Sleep inertia is the physiological manifestation of not wanting to wake up, and it can compromise your functioning and mood, according to the Centers for Disease Control and Prevention (CDC), which reports that people who struggle with sleep inertia can have a slower reaction time, worse short-term memory, and slower speed when it comes to thinking, reasoning, remembering, and learning.
“It can be related to a brain that wants to sleep more, or perhaps a brain that is not expecting to awaken at a particular time.” —W. Christopher Winter, MD, sleep-medicine researcher
If you’re someone who can’t function without having a cup of coffee in the morning, you may well know exactly what sleep inertia feels like in effect. And according to experts, there are several reasons it may impact you: “It can be related to a brain that wants to sleep more, or perhaps a brain that is not expecting to awaken at a particular time,” says board-certified sleep-medicine researcher W. Christopher Winter, MD, of Charlottesville Neurology and Sleep Medicine and author of The Sleep Solution: Why Your Sleep Is Broken and How to Fix It.
The effects of sleep inertia can last anywhere from a few minutes to up to several hours, and though it isn’t harmful, per se, it can be annoying, to deal with—especially if you have things to do. That said, experts agree that there are a few tips you can implement to ease the burden of your sleep inertia struggles. Try the following six tips instead of falling back into bed.
Now that you know what sleep inertia is, try these 6 tips to get out of its cycle and wake up faster (and clearer-headed)
1. Open your window shades
The goal here is to expose yourself to bright light because that “signals directly, via the retina, to your body clock that it is time to be awake,” says Michael Awad, MD, chief of sleep surgery at Northwestern Medicine.
Dr. Winter says you need “bright, full-spectrum light,” because artificial indoor lighting is, unfortunately, less effective. Light helps to signal to your brain to stop making the sleep hormone melatonin, “thus promoting not only wakefulness, but also creating a schedule signal in the brain that the time of the light exposure is the ‘wake-up’ time,” he says.
2. Wash your face
One small study, cited by the CDC, had 10 healthy young adults try a few different strategies to shake off sleep inertia when they woke up after a nap. One such exercise was washing their faces immediately after napping. While the researchers found that the impact of face-washing on sleep inertia was mild, they also noted that the act “suppressed subjective sleepiness” right after waking up. Meaning, people felt more alert after they washed their face.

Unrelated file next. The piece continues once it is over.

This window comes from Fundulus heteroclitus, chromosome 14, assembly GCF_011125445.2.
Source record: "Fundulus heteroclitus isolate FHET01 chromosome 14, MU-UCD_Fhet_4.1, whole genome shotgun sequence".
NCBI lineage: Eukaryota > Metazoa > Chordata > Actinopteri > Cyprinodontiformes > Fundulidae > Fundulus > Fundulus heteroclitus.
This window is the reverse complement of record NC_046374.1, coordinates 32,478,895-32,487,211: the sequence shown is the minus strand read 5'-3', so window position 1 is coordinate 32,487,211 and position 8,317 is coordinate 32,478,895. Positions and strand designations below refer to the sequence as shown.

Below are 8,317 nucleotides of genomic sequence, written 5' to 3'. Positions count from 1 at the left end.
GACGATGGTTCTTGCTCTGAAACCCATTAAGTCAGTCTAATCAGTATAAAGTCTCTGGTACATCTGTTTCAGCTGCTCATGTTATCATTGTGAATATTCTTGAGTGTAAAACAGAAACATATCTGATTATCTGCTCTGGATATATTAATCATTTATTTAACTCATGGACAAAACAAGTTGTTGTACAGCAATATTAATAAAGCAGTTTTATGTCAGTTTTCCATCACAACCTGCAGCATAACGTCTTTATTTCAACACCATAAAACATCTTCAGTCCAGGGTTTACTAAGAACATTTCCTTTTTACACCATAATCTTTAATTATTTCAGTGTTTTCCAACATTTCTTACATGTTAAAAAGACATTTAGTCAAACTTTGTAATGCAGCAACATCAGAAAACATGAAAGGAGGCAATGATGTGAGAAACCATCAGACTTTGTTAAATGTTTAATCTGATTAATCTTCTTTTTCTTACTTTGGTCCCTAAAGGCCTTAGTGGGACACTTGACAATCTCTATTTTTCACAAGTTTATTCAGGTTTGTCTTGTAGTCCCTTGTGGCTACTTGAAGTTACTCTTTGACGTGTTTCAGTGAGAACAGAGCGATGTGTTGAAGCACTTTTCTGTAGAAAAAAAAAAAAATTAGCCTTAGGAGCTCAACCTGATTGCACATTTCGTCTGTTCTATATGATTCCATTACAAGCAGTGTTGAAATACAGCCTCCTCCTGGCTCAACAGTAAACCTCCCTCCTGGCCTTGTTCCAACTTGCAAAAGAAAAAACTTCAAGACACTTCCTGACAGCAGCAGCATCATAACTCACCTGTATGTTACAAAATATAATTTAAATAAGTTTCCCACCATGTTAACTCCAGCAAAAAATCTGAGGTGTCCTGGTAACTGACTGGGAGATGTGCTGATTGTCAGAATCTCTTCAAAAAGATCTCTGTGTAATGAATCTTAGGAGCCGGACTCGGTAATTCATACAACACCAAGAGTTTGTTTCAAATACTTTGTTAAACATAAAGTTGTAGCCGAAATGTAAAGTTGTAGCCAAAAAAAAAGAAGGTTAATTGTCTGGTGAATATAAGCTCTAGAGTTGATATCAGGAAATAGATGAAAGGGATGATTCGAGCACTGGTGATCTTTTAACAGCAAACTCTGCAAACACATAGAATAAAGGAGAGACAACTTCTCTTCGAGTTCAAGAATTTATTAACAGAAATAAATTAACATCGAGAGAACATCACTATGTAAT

To really reap the benefits, Dr. Winter recommends washing your face with cold water, if you can stand it.
3. Drink coffee before you nap
This seems counterintuitive, but that same small study the CDC refers to found that people felt the most alert when they woke up from a 20-minute nap after they had 200 milligrams of caffeine (about 16 ounces of coffee) before their nap.
After just 20 minutes, it’s likely your body will actually start to feel the effects of caffeine, Winter says. “A caffeine nap is designed to utilize the wakefulness-promoting elements of the caffeine and time it so that it’s kicking in just as the individual is awakening,” he says. Caffeine doesn’t actually prevent sleepiness, Dr. Awad explains. Instead, it “blocks” your brain’s ability to detect the sleepiness you’re feeling.
Note: This won’t work before you go to bed at night—the “nappuccino” only works with napping.
4. Play music
Turning on your favorite songs after you wake up can go a long way toward helping you to feel alert. One small study found that people who played music for 20 minutes after they took a short nap felt more alert—especially when they played music they preferred.
Playing music can be a “cue” to your body that it’s time to wake up, Dr. Winter says, caveating that, “it depends a lot on what music is selected.”
5. Exercise after you wake up
This can be tough to pull off if you’re already struggling with waking up, but a meta-analysis of the impact of exercise on sleep inertia published earlier this year found that being active “may speed up the physiological changes that occur upon waking, which are thought to influence sleep inertia.” Basically, exercising should be able to help wake you up, if you can handle it.
6. Drink something caffeinated
There’s a reason why plenty of people drink coffee when they wake up—it’s a good way to shake off the mental fog of sleep inertia. In fact, sleep researcher Andrea Spaeth, PhD calls caffeine one of the “most effective strategies” for fighting sleep inertia. Research has found that people are better able to shake off sleep inertia, whether they drink coffee or take caffeine in another form. But, the placebo effect can also be at play: Even “the smell of the coffee can help create more of an arousal in the morning,” Dr. Winter says.
If you’ve tried these tricks and you’re still struggling with sleep inertia despite getting at least seven hours of sleep at night, it’s time to talk to your doctor. “It’s never wrong to seek further help,” Dr. Winter says.
Oh hi! You look like someone who loves free workouts, discounts for cult-fave wellness brands, and exclusive Well+Good content. Sign up for Well+, our online community of wellness insiders, and unlock your rewards instantly.